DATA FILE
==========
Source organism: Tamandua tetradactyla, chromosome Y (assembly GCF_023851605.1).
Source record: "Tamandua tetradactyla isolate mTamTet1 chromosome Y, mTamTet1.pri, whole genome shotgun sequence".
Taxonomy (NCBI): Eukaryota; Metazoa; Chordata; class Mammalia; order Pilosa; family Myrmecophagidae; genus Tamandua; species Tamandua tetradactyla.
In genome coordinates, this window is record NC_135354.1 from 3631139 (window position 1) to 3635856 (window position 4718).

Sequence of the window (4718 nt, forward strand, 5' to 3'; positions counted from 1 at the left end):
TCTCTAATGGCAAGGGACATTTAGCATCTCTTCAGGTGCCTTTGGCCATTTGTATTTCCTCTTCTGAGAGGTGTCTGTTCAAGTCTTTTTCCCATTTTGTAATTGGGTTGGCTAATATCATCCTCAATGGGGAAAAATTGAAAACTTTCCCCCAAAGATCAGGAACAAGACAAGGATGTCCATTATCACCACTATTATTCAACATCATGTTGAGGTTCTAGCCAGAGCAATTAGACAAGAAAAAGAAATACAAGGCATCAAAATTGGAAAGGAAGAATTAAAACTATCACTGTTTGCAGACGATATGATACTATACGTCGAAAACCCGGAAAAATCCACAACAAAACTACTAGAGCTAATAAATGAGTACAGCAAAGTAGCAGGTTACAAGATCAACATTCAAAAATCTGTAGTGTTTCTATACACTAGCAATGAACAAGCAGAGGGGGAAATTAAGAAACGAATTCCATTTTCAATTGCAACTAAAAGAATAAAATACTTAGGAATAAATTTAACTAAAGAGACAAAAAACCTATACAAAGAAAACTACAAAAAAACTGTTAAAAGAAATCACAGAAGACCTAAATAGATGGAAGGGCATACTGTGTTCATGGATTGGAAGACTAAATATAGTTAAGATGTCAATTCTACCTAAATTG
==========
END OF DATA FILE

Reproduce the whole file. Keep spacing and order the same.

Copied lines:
Source organism: Tamandua tetradactyla, chromosome Y (assembly GCF_023851605.1).
Source record: "Tamandua tetradactyla isolate mTamTet1 chromosome Y, mTamTet1.pri, whole genome shotgun sequence".
Taxonomy (NCBI): Eukaryota; Metazoa; Chordata; class Mammalia; order Pilosa; family Myrmecophagidae; genus Tamandua; species Tamandua tetradactyla.
In genome coordinates, this window is record NC_135354.1 from 3631139 (window position 1) to 3635856 (window position 4718).

Sequence of the window (4718 nt, forward strand, 5' to 3'; positions counted from 1 at the left end):
TCTCTAATGGCAAGGGACATTTAGCATCTCTTCAGGTGCCTTTGGCCATTTGTATTTCCTCTTCTGAGAGGTGTCTGTTCAAGTCTTTTTCCCATTTTGTAATTGGGTTGGCTAATATCATCCTCAATGGGGAAAAATTGAAAACTTTCCCCCAAAGATCAGGAACAAGACAAGGATGTCCATTATCACCACTATTATTCAACATCATGTTGAGGTTCTAGCCAGAGCAATTAGACAAGAAAAAGAAATACAAGGCATCAAAATTGGAAAGGAAGAATTAAAACTATCACTGTTTGCAGACGATATGATACTATACGTCGAAAACCCGGAAAAATCCACAACAAAACTACTAGAGCTAATAAATGAGTACAGCAAAGTAGCAGGTTACAAGATCAACATTCAAAAATCTGTAGTGTTTCTATACACTAGCAATGAACAAGCAGAGGGGGAAATTAAGAAACGAATTCCATTTTCAATTGCAACTAAAAGAATAAAATACTTAGGAATAAATTTAACTAAAGAGACAAAAAACCTATACAAAGAAAACTACAAAAAAACTGTTAAAAGAAATCACAGAAGACCTAAATAGATGGAAGGGCATACTGTGTTCATGGATTGGAAGACTAAATATAGTTAAGATGTCAATTCTACCTAAATTG